Disasters, Displacement and Citizenship Rights

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Displacements due to hydro meteorological disasters is one of the leading causes of societal and human mobility. In recent years a growing body of literature have come to focus on the role of disasters and climate change in causing displacements. An equally large body of literature has focused on international and national responsibility to protect people on the move. It is increasingly felt at both the national and international level that people and communities displaced due to disasters and climate change should have the capacity to assert their right to protection, assistance, and rehabilitation in safer location. However, the availability and nature of right to seek protection or assistance from the State against disaster is contingent upon a person’s right as a citizen. The right to citizenship – especially the right emanating from the principle of jus solis - depends upon the permanence of a person in a physical space and may face erosion with the erosion of the space itself. This chapter focus on the dynamic of disaster in the state of Assam, where floods and flood erosion regularly erodes the right to citizenship. The erosion not only displaces people but also displaces their right to seek assistance from the state. Using empirical evidence and stories from the field it is shown that not only the disaster acts as a catalyst to break the citizenship entanglement of a person with its state, it also erodes the nature of assistant the state is willing to accord to people displaced due to disasters. The chapter borrows from Hannah Arendt’s thesis in The Origins of Totalitarianism which interrogated the contradiction in the modern conception of rights and creation of nation-state as the grantor of those rights. Arendt pointed that despite the Universal Declaration of Human Rights, which makes certain rights ‘inherent to human’, it is the membership of a nation-state that actually allows humans the right to have rights. The positionality of a person as a citizen or alien against the State is instrumental in determining not only the nature of right but also the extent of protection the State will accord to such person (Arendt, 1973) . Those displaced need to have a minimum positionality as a citizen or as a refugee to assert even their most basic human rights. Based on the empirical analysis the chapter highlights that in state of Assam the geographical vulnerability intersects with political and constitutional vulnerabilities, making it arduous for certain communities to assert their positionality as citizen and demand protection, assistance, or rehabilitation against disasters. It is also highlighted that while the State through its plethora of disaster-response policies project sympathy and pittance towards flood-victims it also simultaneously comes to question the identity, belonging and citizenship status of the same victims.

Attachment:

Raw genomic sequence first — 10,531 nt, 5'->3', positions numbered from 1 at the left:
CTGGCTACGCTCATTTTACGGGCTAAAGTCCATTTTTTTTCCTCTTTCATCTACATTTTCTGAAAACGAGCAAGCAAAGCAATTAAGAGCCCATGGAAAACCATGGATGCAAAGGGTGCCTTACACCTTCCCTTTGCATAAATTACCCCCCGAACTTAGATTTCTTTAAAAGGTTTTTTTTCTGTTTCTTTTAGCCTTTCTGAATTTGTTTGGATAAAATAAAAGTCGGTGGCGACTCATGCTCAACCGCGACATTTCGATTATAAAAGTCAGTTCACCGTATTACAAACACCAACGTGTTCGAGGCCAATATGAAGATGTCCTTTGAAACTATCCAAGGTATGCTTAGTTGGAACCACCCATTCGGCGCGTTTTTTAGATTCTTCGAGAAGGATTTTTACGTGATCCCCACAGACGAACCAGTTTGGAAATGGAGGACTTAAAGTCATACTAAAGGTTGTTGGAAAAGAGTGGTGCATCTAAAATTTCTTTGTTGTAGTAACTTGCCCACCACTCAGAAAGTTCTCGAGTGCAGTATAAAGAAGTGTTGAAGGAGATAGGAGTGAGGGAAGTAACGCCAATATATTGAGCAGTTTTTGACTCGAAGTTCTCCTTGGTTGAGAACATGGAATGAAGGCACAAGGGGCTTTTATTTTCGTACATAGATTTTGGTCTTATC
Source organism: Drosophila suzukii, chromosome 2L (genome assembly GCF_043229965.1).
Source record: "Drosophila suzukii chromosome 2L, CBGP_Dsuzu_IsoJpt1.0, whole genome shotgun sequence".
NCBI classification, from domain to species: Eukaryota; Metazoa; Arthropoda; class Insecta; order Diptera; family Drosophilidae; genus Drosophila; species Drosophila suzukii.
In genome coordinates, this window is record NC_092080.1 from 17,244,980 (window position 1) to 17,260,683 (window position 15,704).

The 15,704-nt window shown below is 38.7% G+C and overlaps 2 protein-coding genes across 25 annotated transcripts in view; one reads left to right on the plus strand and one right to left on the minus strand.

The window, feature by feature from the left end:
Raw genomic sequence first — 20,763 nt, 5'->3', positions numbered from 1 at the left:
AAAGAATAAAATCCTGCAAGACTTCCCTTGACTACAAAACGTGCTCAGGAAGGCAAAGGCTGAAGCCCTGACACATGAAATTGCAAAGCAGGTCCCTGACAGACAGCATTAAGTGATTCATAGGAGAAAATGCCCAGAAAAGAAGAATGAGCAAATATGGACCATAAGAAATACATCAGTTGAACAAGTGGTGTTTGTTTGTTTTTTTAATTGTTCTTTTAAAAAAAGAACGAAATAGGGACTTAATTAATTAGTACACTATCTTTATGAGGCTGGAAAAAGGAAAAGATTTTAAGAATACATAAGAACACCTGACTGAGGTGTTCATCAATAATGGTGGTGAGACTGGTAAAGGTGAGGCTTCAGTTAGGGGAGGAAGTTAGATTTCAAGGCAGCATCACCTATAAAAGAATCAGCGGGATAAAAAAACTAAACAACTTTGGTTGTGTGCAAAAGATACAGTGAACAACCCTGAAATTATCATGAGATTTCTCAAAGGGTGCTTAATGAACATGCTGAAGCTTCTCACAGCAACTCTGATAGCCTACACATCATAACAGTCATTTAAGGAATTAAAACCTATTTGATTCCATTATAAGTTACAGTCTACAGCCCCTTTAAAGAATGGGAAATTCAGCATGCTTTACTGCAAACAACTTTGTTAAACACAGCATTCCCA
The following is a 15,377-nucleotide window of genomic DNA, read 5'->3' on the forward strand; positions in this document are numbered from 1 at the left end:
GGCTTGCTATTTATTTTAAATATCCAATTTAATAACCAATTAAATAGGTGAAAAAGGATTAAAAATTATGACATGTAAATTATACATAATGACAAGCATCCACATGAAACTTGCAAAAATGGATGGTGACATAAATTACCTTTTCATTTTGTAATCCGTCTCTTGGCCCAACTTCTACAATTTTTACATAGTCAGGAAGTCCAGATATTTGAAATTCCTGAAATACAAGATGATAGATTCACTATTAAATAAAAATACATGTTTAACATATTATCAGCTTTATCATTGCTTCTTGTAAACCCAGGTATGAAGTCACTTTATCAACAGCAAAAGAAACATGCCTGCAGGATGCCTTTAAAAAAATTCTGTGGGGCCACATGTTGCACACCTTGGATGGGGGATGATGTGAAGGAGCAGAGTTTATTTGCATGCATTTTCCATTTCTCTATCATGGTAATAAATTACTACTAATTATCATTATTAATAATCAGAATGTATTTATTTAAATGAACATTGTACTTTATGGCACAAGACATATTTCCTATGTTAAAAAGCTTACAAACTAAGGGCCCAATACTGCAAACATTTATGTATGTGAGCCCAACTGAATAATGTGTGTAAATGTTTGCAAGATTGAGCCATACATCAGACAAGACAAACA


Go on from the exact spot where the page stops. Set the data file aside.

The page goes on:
Originele taal-2English
TitelCitizenship Context and Challenges
RedacteurenAmir U. Khan, Riaz F. Shaikh
Plaats van productieIndia
UitgeverijCentre for Development Policy and Practice
Aantal pagina's16
ISBN van geprinte versie978-8195344932
StatusPublished - 2021

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